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His definition of faith is an act of the intellect (mind) turned on by the will. But what is his definition of 'Will'? Is the will also an act of the mind or just moren an instinct/desire?

  • This may help a bit: Acquinasonline: aquinasonline.com/Topics/freewill.html The linked article discusses the Will. It also helps to have some knowledge of Augustine. Perhaps such a book as "Augustine" by Richard Price, Triumph 1996, where predestination is discussed. – Gordon Jun 7 '18 at 16:15
  • Sorry, here is the link: aquinasonline.com/Topics/freewill.html – Gordon Jun 7 '18 at 16:16
  • From Kenny's Aquinas on Mind, Ch. 5:"Similarly, the will is a power of wanting, of a specifically human kind; but it is not the only such power, for there are other forms of wanting, such as the appetites which humans share with animals, like hunger and thirst. The will is the power to have wants which only the intellect can frame. It does not take any intellectual ability to desire a plate of meat in front of one; but only an intellectual being can want to worship God or square the circle." The primary source is question 80 of Summa Theologiae. – Conifold Jun 7 '18 at 17:50
  • See the voluntas entry on pp. 1179-82 (PDF/DjVu pp. 1186-89) of DeFerrari's A Lexicon of St. Thomas Aquinas (cf. this). – Geremia Jun 20 '18 at 20:37
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Disputes

There are different understandings of Aquinas' position on the will. There is a dispute between voluntaristic and intellectualist interpretations as well as disagreement over developmental changes in Aquinas's view of the will. ( P. S. Eardley,'Thomas Aquinas and Giles of Rome on the Will', The Review of Metaphysics, Vol. 56, No. 4 (Jun., 2003), pp. 835-862.)

Basic account of the will

This account derives from the Summa Theologiae :

In Article 1 he distinguishes human actions properly so-called (actus humani) from actions merely associated with a human being (actus hominis) such as reflex movements, inadvertent beard scratching, nervous twitches, and the like. Human actions properly so-called are all and only those actions done by a human being insofar as he is a human being. A human being is a human being in virtue of possessing a rational soul, and so any action done by a human being that arises from his soul insofar as it is rational is an action done by him insofar as he is a human being. Aquinas thinks that possession of a rational soul endows one with certain cognitive powers - specifically intellectual powers - and with appetitive powers consequent on these intellectual powers.' He sometimes lumps the intellectual powers together under the heading "reason," and the appetitive powers specific to a rational creature, the rational appetite, he calls "will."' So human actions properly so-called are all and only those actions done by a human being that result from intellect (or reason) and will. Acting from intellect and will is the activity characteristic of human beings qua human beings.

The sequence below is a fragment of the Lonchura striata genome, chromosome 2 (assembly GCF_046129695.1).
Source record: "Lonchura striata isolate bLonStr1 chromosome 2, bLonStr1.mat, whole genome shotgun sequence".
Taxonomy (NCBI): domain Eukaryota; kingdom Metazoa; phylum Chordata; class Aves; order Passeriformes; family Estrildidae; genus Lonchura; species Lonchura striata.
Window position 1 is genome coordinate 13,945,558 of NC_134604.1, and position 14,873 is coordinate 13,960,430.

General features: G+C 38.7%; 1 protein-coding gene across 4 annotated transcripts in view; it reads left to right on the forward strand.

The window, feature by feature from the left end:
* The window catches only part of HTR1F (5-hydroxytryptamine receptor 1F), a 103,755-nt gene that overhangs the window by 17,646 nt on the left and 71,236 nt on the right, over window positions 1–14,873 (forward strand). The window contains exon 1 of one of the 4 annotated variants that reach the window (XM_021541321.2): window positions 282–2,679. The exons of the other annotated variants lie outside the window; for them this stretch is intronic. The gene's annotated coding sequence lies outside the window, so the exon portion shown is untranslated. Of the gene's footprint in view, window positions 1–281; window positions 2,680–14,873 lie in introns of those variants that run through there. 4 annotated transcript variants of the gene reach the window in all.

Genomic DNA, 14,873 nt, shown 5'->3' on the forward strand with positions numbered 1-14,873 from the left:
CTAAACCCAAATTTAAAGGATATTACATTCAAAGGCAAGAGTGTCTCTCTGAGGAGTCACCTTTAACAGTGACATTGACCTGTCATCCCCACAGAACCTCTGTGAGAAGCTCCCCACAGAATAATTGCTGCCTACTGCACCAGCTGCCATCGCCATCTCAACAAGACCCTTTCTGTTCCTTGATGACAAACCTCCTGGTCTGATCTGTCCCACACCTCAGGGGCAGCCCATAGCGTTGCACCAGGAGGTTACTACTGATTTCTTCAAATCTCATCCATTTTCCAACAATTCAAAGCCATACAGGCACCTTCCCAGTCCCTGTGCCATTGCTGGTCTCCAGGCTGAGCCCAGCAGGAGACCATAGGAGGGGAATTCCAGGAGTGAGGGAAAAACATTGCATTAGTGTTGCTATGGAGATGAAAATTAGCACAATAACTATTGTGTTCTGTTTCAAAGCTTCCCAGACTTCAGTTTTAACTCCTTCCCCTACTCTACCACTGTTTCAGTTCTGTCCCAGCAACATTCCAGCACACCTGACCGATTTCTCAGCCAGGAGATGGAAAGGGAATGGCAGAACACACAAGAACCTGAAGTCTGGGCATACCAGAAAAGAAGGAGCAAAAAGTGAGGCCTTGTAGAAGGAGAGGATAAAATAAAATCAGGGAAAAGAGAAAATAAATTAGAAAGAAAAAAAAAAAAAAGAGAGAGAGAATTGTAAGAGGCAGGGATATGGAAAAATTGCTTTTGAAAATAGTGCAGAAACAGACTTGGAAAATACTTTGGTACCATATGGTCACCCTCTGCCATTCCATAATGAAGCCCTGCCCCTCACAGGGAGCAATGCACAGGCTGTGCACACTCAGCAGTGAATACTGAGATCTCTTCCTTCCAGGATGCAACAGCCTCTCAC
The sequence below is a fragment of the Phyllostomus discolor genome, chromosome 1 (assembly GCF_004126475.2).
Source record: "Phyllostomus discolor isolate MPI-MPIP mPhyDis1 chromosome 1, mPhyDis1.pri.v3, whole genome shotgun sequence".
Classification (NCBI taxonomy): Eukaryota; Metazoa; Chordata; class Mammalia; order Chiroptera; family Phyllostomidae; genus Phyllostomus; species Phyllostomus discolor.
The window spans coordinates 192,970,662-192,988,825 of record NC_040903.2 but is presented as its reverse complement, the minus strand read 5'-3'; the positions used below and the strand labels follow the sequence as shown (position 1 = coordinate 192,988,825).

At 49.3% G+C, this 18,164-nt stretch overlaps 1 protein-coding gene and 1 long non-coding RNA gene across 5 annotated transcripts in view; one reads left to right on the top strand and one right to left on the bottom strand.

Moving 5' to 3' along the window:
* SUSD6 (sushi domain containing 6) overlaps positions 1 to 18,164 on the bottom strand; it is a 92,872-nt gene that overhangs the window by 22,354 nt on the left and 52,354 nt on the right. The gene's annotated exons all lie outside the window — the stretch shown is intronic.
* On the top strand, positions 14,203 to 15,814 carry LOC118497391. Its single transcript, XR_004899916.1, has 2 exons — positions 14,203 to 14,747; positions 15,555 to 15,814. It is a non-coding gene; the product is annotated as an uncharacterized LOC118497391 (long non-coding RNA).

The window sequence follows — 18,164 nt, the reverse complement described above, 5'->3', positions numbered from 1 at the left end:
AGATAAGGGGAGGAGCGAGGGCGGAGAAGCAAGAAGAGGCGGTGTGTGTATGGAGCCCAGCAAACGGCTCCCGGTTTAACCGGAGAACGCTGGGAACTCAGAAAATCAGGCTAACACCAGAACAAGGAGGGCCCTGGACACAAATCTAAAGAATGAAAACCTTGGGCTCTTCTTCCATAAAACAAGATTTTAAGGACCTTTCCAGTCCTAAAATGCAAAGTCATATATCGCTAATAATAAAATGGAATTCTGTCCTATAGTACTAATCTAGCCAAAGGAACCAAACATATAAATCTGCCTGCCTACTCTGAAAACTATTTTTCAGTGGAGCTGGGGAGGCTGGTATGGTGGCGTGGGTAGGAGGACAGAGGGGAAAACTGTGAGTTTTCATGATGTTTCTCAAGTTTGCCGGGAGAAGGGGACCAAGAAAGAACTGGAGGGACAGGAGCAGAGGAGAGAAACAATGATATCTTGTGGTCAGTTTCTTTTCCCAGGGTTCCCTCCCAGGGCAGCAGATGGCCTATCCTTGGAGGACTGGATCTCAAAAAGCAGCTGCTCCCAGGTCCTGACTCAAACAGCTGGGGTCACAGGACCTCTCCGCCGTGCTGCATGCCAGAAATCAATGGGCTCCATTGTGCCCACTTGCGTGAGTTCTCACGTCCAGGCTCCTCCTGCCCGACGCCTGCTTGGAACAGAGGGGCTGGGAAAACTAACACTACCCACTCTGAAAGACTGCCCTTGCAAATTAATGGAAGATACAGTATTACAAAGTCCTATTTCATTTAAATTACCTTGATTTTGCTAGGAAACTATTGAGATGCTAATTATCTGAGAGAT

What is it for an action to result from intellect and will? Aquinas devotes a great deal of attention to answering this question and the argument I am examining is part of that answer, so the barest sketch of the relevant features of his account will have to suffice for now. Aquinas thinks that the will is a natural inclination toward the good as it is conceived by intellect. Thus, for a human being to will to act it is necessary that the will be presented with an object conceived by the intellect as good. The process whereby intellect judges that some object or course of action is good is deliberation, and Aquinas calls the willing that follows on a deliberated judgment "deliberated willing."' To act from intellect and will, then, is to act from a volition arising from deliberation; and hence, human actions properly so-called are actions resulting from deliberated willing. (Since deliberation is properly an activity of the intellectual power and willing is properly an activity of the appetitive power, a deliberated willing is a rational desire.) (Scott MacDonald, 'Ultimate Ends in Practical Reasoning: Aquinas's Aristotelian Moral Psychology and Anscombe's Fallacy', The Philosophical Review, Vol. 100, No. 1 (Jan., 1991), pp. 31-66 : 35-7.) [Bold introduced by GT.]

Brief, accurate and clear answers on Aquinas, or indeed most philosophers, is difficult. I have explained Aquinas' concept of the will as well as I can. But see references.

References

Scott MacDonald, 'Ultimate Ends in Practical Reasoning: Aquinas's Aristotelian Moral Psychology and Anscombe's Fallacy', The Philosophical Review, Vol. 100, No. 1 (Jan., 1991), pp. 31-66.

P. S. Eardley, 'Thomas Aquinas and Giles of Rome on the Will', The Review of Metaphysics, Vol. 56, No. 4 (Jun., 2003), pp. 835-862.

Bonnie Kent, 'Aquinas and Weakness of Will', Philosophy and Phenomenological Research, Vol. 75, No. 1 (Jul., 2007), pp. 70-91.

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